Artists in arms

Article published on Jan. 30, 2006
Article published on Jan. 30, 2006
Politics is not the only thing to have changed in Poland since the fall of communism. Maria Staszkiewicz investigates the underground artists trying to bring a little perspective to Polish lives.

The fall of the communism brought about a new mentality in Poland. New habits from capitalism have been mingled with the experiences of a communist past.

It was 2002 that saw the birth of a new literary genre in Poland. 'Snow White, Russian Red' was deemed by some literary critics as the first ‘track-suit novel’ in the world. The origin of this genre is Dorota Masowska. At the time she was a high school student from a small coastal town. “Fed up with biography,” she decided to simply describe what she observed through her window: concrete.

Post-communist realism

Growing up with two political systems and two outlooks on life, they had to quickly learn the rules of the market economy. Some of them chose truck suit as their symbol, some - smart leather jackets, cell phone and fast cars but, according to Maslowska, one thing unites most people – intellectual lethargy and social apathy. In the book, this mindset is the protagonist. Other art also attempts to tackle the problem. Films like Hi, Tereska by Rober Gliski or Blokersi by Sylwester Latkowski highlight the almost surreal, inhumane world of concrete and people deprived of hope and a sense of the aesthetic. This cry of discontent from Polish artists might be called post-communist realism.

According to the founders of Three Wave, an underground arist collective, the masses need to be stirred out of a grey routine. A clothes pin carrying a message attached to a road sign; a mirror engraved with a Buddhist mantra in a telephone box. Petty elements composed in to the urban landscape - street art. A painted wooden clothes-peg trimmed with beads, bells; packages made up from branches, roots and rope; ephemeral songs. All are novel creations of Three Wave. The group was created in 1998, springing from a movement often referred to as post-graffiti. The Polish tradition of placing controversial mottos on walls goes as far back as World War II. Then, buildings were covered with anti-occupation symbols of a Poland quietly fighting its occupation. That became communism. After the revolution, a second Wave of graffiti inundated the country. Tags and inscriptions covered Polish walls.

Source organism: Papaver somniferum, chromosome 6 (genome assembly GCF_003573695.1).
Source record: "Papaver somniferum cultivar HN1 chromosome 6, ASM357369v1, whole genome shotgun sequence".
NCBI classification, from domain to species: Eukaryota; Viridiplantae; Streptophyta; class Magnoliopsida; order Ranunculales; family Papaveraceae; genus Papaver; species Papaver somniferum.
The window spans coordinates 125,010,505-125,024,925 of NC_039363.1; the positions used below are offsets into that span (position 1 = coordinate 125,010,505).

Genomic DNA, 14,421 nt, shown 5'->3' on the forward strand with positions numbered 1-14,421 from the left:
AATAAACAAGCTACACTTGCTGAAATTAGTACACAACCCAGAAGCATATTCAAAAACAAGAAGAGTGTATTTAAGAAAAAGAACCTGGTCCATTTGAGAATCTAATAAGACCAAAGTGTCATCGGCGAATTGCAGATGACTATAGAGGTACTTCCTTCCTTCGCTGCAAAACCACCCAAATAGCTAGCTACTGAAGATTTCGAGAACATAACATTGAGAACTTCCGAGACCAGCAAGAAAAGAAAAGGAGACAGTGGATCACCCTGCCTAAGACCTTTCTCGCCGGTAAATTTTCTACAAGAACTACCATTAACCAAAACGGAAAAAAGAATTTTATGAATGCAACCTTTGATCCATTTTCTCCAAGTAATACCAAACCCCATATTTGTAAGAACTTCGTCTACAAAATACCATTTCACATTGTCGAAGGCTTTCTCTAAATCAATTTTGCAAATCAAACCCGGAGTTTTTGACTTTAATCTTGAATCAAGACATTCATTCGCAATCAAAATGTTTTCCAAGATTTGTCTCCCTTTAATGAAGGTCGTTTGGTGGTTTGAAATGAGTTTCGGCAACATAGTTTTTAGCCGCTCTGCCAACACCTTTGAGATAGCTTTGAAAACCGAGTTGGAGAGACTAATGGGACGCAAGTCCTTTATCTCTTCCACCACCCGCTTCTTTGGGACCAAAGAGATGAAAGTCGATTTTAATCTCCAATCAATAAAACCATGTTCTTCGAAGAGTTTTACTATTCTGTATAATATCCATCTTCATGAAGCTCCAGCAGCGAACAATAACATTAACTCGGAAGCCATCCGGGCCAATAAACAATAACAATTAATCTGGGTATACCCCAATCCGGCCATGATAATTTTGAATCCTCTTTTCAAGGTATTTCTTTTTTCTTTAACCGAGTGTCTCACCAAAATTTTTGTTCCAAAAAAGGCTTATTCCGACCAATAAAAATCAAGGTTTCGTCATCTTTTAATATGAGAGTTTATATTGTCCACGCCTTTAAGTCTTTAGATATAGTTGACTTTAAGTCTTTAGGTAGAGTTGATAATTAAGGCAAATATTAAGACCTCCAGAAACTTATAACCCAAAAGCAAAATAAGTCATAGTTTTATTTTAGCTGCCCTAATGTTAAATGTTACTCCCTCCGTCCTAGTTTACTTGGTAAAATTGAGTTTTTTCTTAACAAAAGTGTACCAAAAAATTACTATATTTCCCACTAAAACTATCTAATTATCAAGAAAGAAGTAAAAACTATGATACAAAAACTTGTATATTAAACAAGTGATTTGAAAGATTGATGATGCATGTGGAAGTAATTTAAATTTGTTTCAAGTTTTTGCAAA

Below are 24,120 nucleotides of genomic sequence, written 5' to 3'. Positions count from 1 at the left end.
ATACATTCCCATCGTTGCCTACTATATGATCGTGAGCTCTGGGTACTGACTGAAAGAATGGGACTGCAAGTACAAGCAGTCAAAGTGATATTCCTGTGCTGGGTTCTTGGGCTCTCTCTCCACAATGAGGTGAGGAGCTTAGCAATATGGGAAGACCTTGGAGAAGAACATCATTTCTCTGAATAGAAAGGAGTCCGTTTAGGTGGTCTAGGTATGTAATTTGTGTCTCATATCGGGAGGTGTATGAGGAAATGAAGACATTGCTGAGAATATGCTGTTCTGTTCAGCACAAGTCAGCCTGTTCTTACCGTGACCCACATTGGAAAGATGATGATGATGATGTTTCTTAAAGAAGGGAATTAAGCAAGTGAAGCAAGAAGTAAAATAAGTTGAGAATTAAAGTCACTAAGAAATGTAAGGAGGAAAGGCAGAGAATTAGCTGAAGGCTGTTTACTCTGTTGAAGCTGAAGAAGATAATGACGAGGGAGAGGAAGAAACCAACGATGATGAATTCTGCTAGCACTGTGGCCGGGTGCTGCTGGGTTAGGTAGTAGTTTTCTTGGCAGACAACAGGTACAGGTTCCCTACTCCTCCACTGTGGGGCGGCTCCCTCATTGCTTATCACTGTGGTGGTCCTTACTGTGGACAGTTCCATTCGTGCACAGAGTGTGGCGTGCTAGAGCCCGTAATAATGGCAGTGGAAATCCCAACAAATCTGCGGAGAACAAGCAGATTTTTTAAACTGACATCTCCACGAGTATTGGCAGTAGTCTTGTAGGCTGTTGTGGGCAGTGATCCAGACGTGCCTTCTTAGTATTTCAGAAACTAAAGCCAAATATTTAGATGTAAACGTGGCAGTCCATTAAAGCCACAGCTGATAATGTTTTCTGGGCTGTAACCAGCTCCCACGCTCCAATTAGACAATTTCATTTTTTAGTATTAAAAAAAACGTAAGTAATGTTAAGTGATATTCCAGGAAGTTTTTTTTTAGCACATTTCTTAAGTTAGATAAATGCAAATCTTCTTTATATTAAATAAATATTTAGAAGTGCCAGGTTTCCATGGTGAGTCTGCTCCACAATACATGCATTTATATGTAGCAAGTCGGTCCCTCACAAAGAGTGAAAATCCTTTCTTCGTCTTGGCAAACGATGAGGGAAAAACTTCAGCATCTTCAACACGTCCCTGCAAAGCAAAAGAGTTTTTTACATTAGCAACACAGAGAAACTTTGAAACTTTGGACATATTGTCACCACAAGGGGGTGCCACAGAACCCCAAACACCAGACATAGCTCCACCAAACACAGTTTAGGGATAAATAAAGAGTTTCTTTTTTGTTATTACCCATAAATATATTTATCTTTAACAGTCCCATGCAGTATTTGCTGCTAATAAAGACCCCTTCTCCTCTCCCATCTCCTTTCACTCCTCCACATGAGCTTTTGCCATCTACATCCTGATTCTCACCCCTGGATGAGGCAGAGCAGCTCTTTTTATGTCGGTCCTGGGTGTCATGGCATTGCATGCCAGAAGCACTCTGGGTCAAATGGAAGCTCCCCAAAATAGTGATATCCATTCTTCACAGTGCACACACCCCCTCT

Awakening the public

Third Wave represents art which reacts against the socio-political situation. The group abides by a code of conduct which forbids them to paint on newly renovated façades, tourist sites or shrines. They graffiti old or derelict walls. The aim is to awaken the public from indifference; the target audience are the inhabitants of housing estates, like the protagonist in Masowska’s book. The group aims to arrest the passer-by with an acute, sharp message. Graffiti and posters push for freedom in Tibet, Chechnya or Birma, as well as against issues such as drug abuse or McDonaldisation of culture. The street art of Three Wave is very eclectic. Recently, three members led workshops during an art festival, No culture without subculture, in Belarus. “Let’s stop making fuss that there are no positive models and that only money and careers count,” says one group member.

A sticker spotted on a bus saying: “make the best of your life”, signifies a struggle for a better existence and as a reminder to all Poles lost in the confusion of the country’s transformation. Polish modern art is not art for the art’s sake. The modern Polish authors, like Three Wave or the famous cartoonists Maciejowski, Sasnal or Raczkowski, investigate the absurdity of post-communism. Simple sentences, concise captions; it is a battle against mediocrity.